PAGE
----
Tuesday night, The Mindy Project took us to a music festival and then straight to the heartbreak hotel. Mindy Kaling's Dr. L and Casey (Anders Holm) officially broke off their engagement (so that Mindy can go off and date Glenn Howerton and Timothy Olyphant when they guest star on the Fox series). And while Mindy was so in love she was willing to marry this man, I couldn't help but be giddy when she finally cut the chord — even as Mindy sat alone in her room, bearing the weight of another failed relationship.
Narrative cues suggest this wasn't supposed to be a breakup that made us giddy. We were supposed to be sad and by all rights, the episode should have moved me. As much as those of us who like to fancy ourselves Beyonce Pad Thai-level life ninjas, willing and ready to weather anything life decides to throw our way, breakups hurt no matter how strong or autonomous you are. This breakup just wasn't composed that way.
But it should have been. This stuff is hard for Mindy; that's the point of the entire series. Mindy's problem isn't meeting guys, it's keeping them around. When she found Josh, he was cheating on her. When she found Dr. Brendan (Mark Duplass), he treated her poorly and then creepily pined after her. When she thought Jamie (BJ Novak) was good a egg, he was actually in love with his best friend and Mindy was the distraction. In these situations, it was easy to feel for Mindy. As a fellow serially unlucky in love lady, I get it, and that's part of the reason I've stuck by The Mindy Project in its rougher patches. Like Mindy, I date the wrong guys; I fall for people who've already found their "person" but haven't figured out it's not me; I'm oh-so perpetually single. It's like Mindy just gets me.
But when Mindy fell into a committed relationship with Casey, the beat-boxing pastor, I cried foul. Mindy would never actually date this guy, let alone agree to marry him. I began rooting for a breakup like a tween shipping Jelena. It's one thing to want a relationship, it's another to take one because it's sitting there in front of you like a pile of stale, cold french fries. Still, when it came time to break up, there should have been some element of sympathy for Mindy. There should be a moment that lets us see the actual issue and the reason Mindy has called herself the titular Project: she hasn't yet learned how to do this relationship thing and, folks, it's hard.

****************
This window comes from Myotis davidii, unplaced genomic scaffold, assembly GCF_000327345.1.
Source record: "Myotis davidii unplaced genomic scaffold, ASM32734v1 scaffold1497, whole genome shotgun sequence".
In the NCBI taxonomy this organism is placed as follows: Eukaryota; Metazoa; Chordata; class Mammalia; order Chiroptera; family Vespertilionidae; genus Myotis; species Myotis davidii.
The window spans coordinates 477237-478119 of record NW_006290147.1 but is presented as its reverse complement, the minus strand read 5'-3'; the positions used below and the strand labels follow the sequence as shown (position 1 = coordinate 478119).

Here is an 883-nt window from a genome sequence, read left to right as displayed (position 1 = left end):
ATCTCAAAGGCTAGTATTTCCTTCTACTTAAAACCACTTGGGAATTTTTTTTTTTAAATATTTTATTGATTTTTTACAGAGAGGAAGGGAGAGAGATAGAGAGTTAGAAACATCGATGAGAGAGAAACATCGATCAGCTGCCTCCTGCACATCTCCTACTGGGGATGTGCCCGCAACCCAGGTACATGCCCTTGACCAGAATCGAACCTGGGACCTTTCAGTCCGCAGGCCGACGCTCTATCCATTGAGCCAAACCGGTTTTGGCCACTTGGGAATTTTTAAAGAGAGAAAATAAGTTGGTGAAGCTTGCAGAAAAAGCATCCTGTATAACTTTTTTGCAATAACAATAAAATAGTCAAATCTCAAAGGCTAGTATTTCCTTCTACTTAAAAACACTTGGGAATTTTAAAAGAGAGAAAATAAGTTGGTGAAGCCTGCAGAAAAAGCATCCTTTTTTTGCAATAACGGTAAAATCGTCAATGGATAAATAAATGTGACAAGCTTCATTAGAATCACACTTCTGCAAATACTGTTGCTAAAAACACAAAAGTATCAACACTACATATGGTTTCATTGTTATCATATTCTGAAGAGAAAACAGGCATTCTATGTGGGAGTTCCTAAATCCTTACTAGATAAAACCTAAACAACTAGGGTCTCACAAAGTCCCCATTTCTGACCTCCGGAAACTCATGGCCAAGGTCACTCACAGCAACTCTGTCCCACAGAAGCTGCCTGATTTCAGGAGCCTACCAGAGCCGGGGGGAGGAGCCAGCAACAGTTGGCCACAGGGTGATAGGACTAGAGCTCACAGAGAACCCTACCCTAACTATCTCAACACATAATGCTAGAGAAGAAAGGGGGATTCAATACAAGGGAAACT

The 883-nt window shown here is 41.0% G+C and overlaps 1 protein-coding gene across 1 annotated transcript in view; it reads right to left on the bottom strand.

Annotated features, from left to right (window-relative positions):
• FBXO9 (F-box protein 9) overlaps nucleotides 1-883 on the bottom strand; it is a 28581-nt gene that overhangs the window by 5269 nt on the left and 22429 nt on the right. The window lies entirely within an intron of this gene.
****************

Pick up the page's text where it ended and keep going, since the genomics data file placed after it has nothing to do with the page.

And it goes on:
Breakups have a way of sending all of us to that dark place: Was it me? Did I not try hard enough? Did I do [ ] too much? Did I not do [ ] enough? Those moments of self doubt and subsequent ego resurrections are one of the reasons The Mindy Project is so lovable: Mindy falls down hard, and Beyonce Pad Thai emerges stronger and with a great one-liner. It's cathartic to see ourselves, or our past selves, in Mindy's trials and tribulations — it's the gooey center of the show that keeps us around while the jokes keep us in stitches.
So when Mindy finally breaks up with a guy who's been wrong for her since the moment he stepped on screen, the breakup should be more about Mindy. Is she letting her perpetual singledom define her? If not, has she moved beyond it? Is she proud that she loves herself enough to call shenanigans on a relationship that is so clearly wrong? Is she strangely okay with this whole situation? Or is she, as any person ending an engagement would be, devastated? Instead, the episode felt as if it was dedicated to Casey — or at the very least, an episode dedicated to Holm seeing just how obnoxious he could be. Even Casey got the last word in their breakup: he left a voodoo doll with his face on it and a cute little note that said, "Don't use too many pins." No fair, Casey.
Of course, he's the one leaving the show and we've got plenty of time with Mindy, seeing as she's the star of the show and all. But in the writers' need to make use of their guest stars — especially Holm, who's more than overstayed his welcome — they're glossing over the reason we're all here. It's not about watching Mindy get swept away by man after man. It's about relationships and understanding them, which is ultimately, for Mindy, an internal project. It's something she has to figure out about herself.
So, please, by all means, let Mindy date her way through the weird and wonderful men in Bizarro Manhattan where she and her friends reside. But from one Project to another, please don't forget that we're here because of Mindy. She's not disgustingly figuring out how to lure men in like trout. She's learning how to understand herself, so that she might find someone who fits her just right and she's doing so hilariously. That's what needs to be front and center, not Pastor DJ.
Let Casey be a lesson: don't ever let another wacky man outshine our very funny lady. We need her to be our everything, okay?